Child Custody Law in New Jersey: Overview
It perhaps goes without saying that custody disputes can be both expensive and emotionally draining. In 1992, the Appellate Division Court even hinted at the judiciary feeling somewhat uncomfortable with deciding custody disputes. Specifically, in Tahan v. Duquette, 259 N.J. Super 328, 336 (App. Div. 1992), the Court wrote the following regularly cited opinion:
We urge the parties to understand that courts in any jurisdiction are poor places to resolve such fundamental relational problems as child custody. Rules of law and procedural strictures are no substitute for personal choices in so intensely personal an issue. Parents who have divorced are frequently unable to communicate constructively on issues of importance; so they look to the legal system to resolve their problems. But no stranger in a judicial robe, however able and well motivated he or she may be, is equipped to make a decision as valid as the parents working together might make.
But be that as it may, there are few if any elements of a divorce that are more important than protecting the best interests of the parties’ children.
Best Interest’s of the Children Standard
The analysis of most child custody disputes in New Jersey starts and ends with a simple but hard to define standard: “The Best Interests of the Children.”
The best interests of the parties’ children standard may involve some of the following arguments:
- Where will the child receive the best education?
- Where will the child be safest?
- Which party can provide the “better” living conditions?
- Which party is more nurturing?
- Where will the child have the best chance to excel?
New Jersey law favors joint “legal custody”, whereas joint “physical custody” is exceedingly rare. See: Pascale v. Pascale, 140 N.J. 583 (1995).
Legal custody includes the right to make important decisions regarding the child, such as those decisions involving health and education.
As its name implies, physical custody assigns which parent will have the child the majority of the time.
Often times, however, the non-custodial party will still be granted a significant amount of parenting time. The amount of overnight parenting time also plays a role in determining New Jersey child support awards.
Gender and Custody
New Jersey has largely become gender blind when determining custody (except perhaps when a child is very young). That said, for a variety of reasons, women are still granted physical custody of the children the majority of the time. It should be noted, however, that the amount of father’s being granted primary physical custody of their children appears to be increasing.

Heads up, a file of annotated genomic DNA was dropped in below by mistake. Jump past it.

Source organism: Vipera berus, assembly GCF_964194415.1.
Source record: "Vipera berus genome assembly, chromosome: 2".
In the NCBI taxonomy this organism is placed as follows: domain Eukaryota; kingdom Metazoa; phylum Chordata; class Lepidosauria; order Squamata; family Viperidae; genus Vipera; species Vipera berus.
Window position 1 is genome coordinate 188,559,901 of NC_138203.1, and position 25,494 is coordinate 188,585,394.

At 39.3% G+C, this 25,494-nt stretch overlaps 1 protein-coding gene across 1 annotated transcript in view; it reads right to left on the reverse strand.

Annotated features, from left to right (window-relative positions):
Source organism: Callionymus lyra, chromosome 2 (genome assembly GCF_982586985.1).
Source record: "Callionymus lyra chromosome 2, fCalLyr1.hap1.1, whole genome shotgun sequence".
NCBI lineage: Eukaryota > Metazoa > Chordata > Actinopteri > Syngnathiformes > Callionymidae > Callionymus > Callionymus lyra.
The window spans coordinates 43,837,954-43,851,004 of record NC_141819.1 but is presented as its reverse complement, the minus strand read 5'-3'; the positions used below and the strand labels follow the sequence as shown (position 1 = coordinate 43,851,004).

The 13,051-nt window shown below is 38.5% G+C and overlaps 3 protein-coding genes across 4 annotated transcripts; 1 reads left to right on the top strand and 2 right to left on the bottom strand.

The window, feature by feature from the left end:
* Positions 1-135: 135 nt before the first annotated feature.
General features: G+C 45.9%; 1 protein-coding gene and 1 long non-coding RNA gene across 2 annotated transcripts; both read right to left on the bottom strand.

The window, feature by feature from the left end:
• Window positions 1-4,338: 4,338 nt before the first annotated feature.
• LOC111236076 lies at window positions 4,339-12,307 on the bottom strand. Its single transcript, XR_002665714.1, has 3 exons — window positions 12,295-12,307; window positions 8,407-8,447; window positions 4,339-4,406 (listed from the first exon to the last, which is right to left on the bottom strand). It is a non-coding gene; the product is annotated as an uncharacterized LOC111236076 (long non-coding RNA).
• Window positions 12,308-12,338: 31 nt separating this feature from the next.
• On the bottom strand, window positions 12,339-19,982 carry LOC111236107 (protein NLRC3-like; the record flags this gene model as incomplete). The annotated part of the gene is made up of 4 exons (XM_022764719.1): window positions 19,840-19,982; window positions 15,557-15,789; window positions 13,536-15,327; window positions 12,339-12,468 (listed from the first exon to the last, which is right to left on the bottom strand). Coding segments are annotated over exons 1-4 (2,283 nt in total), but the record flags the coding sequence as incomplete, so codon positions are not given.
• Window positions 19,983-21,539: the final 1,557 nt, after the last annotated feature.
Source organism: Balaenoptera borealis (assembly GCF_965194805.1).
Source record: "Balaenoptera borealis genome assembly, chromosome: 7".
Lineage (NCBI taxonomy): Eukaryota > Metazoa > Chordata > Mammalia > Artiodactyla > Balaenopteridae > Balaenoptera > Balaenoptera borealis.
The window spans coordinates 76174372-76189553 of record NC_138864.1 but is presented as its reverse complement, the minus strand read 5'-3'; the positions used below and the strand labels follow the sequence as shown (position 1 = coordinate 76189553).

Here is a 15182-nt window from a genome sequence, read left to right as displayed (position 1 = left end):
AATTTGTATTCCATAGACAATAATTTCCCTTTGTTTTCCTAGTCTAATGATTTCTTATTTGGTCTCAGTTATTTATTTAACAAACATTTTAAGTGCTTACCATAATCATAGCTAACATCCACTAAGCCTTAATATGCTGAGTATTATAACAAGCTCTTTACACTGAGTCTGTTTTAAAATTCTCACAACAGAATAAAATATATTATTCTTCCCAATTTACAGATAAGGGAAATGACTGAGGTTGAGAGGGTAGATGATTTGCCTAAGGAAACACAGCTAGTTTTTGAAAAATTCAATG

New Jersey Child Custody Decisions are Always Subject to Review and Modification, in the best interests of the child (if a change in circumstances is first demonstrated).*
Often times, custody decisions are consented to by the parties as part of the divorce or as a separate Custody Agreement in conjunction with their divorce proceedings. Until a child is an adult, however, custody issues may persist and/or be revisited upon either party’s request.
If the parties cannot resolve their custody issues, then the issue will likely have to be litigated. As part of a child support litigation, there will likely be outside experts called in to assist the Court in determining which living arrangements are in the best interest of the parties’ children. Issues of parental fitness will play a larger role than the preference of the child, particularly if the child is younger.
As the block quote above about the “stranger in the black robe” demonstrates, the Court will likely push parties’ toward mediation. New Jersey Child Custody cases are very fact sensitive. In most instances, our firm will recommend mediation efforts to our clients, while viewing litigation as a last resort should mediation or other attempts at an amicable resolution fail.
In future posts, I will explore New Jersey Child Custody disputes in even greater detail.
*This analysis is not the same if a Judge finds a “De Facto” Change in Custody.
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